Young Satoru, of course, knew nothing of these high deliberations in Washington. He was fully occupied at Yahata fighting fire with smoke. Then came news of a terrible new kind of weapon unleashed on Hiroshima the morning of August 6th; like many in Yahata, which was still largely unscathed, Satoru feared what was coming next. Sure enough, two days later, the B-29s arrived overhead. But it was a conventional, not a nuclear attack (though 20 per cent of the urban area was destroyed by incendiaries the Americans rated the results only ‘fair’).
The next day Bomber Command set off from the Pacific island of Tinian with the second nuclear weapon. Their principal target was Kokura, site of a large arsenal, less than 10-kilometres from Yahata (both cities are now incorporated into Kitakyushu). Official war histories state that when the B-29 carrying the A-bomb reached Kokura the weather had closed in, forcing the pilot to divert to his secondary target, Nagasaki. Visibility was bad there also until the clouds opened up just long enough for the bomb to be detonated, as it turned out, right above the main Christian neighbourhood in that port-city.
But is it true that Kokura was spared, and Nagasaki laid waste, because of the vagaries of the weather? Ever since that day Satoru Miyashiro has believed otherwise. On the 9th, an hour before the A-bomb flight approached Kokura, the air raid sirens sounded again, sending Satoru and his colleagues running to light the coal-tar drums. Black smoke soon filled the sky and floated on the wind across to Kokura. The weather in the area that day, according to meteorological records, was fair––not cloudy as the history books say––although a mixture of smoke and mist hung in the air. Rainsqualls had doused the worst of the fires from the incendiary attack on Yahata the day before, and it was probably vapour plumes mixed with coal-tar smoke that blocked the nuclear flash––and sent it on to Nagasaki: the hand of man, rather than nature, determined events.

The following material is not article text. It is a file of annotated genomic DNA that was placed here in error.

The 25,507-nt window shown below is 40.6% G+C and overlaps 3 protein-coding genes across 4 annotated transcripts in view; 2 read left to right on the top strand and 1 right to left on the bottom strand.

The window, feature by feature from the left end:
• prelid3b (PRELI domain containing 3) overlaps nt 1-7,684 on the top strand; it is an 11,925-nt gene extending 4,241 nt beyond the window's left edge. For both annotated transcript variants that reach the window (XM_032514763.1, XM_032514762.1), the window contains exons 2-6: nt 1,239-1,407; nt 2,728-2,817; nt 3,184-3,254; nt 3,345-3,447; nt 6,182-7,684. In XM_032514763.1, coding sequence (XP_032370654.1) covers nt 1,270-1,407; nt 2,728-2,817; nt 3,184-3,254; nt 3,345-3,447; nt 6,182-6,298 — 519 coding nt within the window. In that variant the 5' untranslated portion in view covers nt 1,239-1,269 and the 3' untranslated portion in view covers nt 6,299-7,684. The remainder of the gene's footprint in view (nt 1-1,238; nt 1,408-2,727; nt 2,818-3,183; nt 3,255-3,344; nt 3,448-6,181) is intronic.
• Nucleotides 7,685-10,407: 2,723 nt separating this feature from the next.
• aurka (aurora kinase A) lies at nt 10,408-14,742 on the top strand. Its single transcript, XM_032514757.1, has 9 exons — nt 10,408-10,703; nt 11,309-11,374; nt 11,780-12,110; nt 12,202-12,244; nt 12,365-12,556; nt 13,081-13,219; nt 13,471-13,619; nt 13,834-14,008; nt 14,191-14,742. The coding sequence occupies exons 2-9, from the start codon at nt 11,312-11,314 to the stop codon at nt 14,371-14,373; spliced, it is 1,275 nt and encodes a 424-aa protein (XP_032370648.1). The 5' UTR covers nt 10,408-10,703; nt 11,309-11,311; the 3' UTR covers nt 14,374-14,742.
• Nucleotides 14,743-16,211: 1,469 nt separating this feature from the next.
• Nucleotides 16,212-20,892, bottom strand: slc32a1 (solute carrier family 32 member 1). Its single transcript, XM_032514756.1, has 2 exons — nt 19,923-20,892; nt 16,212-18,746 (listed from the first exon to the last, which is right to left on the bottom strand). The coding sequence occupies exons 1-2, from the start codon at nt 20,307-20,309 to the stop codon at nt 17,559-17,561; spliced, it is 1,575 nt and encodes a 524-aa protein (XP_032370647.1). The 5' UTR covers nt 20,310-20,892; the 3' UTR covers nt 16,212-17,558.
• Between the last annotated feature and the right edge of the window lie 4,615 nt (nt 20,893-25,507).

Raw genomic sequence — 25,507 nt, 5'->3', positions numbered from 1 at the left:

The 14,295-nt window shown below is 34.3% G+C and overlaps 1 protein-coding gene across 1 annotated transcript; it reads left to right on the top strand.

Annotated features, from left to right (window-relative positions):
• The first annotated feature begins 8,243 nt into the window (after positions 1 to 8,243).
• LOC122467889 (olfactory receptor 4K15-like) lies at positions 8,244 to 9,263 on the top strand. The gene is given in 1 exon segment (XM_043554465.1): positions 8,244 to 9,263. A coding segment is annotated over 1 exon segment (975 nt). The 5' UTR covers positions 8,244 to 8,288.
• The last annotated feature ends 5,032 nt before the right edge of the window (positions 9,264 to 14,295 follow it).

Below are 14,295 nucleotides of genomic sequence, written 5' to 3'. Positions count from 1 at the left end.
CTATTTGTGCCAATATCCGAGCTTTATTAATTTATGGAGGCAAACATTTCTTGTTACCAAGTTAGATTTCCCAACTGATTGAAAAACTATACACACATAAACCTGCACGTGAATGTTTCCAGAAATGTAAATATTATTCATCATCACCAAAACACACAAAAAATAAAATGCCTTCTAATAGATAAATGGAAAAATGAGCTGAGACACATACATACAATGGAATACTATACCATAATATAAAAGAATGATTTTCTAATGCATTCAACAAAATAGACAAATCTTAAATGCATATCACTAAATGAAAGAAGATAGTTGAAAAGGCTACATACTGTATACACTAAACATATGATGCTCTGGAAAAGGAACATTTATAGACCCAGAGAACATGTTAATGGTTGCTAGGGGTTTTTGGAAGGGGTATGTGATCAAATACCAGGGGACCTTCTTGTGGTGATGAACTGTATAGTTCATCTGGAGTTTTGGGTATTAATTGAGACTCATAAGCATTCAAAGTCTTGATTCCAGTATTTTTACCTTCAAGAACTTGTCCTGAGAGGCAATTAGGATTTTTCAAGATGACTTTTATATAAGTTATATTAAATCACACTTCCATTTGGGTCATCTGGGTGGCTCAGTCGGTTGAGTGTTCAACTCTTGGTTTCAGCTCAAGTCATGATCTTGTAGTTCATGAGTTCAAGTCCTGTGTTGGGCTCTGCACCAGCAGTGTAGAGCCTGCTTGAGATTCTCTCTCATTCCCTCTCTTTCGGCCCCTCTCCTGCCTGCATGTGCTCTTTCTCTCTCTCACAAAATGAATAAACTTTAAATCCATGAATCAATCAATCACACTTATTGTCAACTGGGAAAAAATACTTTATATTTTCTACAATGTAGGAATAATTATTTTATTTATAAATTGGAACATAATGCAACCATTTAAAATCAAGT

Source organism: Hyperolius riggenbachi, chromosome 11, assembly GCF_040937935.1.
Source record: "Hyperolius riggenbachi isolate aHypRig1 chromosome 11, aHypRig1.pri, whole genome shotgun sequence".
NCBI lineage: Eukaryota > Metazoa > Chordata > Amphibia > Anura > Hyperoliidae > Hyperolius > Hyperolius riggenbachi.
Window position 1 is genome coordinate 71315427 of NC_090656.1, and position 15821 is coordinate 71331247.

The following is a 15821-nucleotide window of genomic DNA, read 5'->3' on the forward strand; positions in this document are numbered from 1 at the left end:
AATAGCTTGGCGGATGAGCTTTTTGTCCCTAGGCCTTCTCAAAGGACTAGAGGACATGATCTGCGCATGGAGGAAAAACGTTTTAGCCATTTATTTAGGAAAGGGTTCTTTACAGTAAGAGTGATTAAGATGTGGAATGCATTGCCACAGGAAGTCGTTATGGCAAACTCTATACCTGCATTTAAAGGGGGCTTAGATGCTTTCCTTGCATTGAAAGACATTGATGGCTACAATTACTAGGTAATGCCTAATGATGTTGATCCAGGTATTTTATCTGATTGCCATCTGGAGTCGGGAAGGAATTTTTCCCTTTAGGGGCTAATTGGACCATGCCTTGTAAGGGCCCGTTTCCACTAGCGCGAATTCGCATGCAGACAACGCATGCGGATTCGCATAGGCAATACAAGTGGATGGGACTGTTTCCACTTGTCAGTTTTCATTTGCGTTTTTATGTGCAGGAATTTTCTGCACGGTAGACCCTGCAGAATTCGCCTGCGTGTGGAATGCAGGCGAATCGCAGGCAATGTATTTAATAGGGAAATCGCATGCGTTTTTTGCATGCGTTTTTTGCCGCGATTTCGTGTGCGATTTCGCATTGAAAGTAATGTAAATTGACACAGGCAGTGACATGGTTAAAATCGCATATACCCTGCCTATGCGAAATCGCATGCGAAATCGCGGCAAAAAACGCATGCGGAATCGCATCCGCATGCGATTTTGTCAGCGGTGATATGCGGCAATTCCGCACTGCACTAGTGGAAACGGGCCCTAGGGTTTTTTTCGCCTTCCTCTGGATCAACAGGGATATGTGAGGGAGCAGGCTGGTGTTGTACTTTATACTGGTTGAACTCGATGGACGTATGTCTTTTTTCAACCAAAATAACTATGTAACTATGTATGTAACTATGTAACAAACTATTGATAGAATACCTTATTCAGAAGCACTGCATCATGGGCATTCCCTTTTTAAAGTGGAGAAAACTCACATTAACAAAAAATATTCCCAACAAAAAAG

‘I’ve been hearing this story ever since I was a child,’ says Satoru’s daughter Yumiko. ‘But my father did not mention it to others because he felt a sense of guilt at having brought suffering to the people of Nagasaki.’ Now, as he approaches the end of his life, Satoru has finally gone public adding his recollections to the complex tangle of history.
Was a teenage boy charged with lighting a line of coal-tar fires responsible for destroying Nagasaki? Of course not. The significance of Satoru’s story relates not so much to the past as to the present. Japanese are losing touch with the generation that experienced the war; they are vulnerable to the patriotic pitch of revisionists and others who wish to throw clouds of doubt over Japan’s war responsibility. Sometimes, however, one man’s conscience and sense of personal responsibility is able to throw new light on great events, and in that human affirmation we recognise a necessary truth.
The original report about Satoru Miyashiro was published in the Mainichi newspaper. Walter Hamilton is the author of Children of the Occupation: Japan’s Untold Story.